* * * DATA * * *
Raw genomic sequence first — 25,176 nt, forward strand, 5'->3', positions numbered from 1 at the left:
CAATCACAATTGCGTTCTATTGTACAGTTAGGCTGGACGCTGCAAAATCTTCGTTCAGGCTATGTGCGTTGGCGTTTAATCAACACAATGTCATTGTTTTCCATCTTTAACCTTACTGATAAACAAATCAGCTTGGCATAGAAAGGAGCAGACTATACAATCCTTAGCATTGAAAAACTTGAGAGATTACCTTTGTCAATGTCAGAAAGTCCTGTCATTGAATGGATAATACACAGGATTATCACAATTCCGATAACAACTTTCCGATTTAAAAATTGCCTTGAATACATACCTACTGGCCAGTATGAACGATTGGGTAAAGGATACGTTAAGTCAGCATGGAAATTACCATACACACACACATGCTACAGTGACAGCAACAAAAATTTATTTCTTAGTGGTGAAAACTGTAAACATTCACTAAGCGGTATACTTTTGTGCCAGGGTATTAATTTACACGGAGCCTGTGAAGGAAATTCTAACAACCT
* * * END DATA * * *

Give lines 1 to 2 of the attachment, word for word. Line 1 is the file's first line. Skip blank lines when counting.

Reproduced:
Raw genomic sequence first — 25,176 nt, forward strand, 5'->3', positions numbered from 1 at the left:
CAATCACAATTGCGTTCTATTGTACAGTTAGGCTGGACGCTGCAAAATCTTCGTTCAGGCTATGTGCGTTGGCGTTTAATCAACACAATGTCATTGTTTTCCATCTTTAACCTTACTGATAAACAAATCAGCTTGGCATAGAAAGGAGCAGACTATACAATCCTTAGCATTGAAAAACTTGAGAGATTACCTTTGTCAATGTCAGAAAGTCCTGTCATTGAATGGATAATACACAGGATTATCACAATTCCGATAACAACTTTCCGATTTAAAAATTGCCTTGAATACATACCTACTGGCCAGTATGAACGATTGGGTAAAGGATACGTTAAGTCAGCATGGAAATTACCATACACACACACATGCTACAGTGACAGCAACAAAAATTTATTTCTTAGTGGTGAAAACTGTAAACATTCACTAAGCGGTATACTTTTGTGCCAGGGTATTAATTTACACGGAGCCTGTGAAGGAAATTCTAACAACCT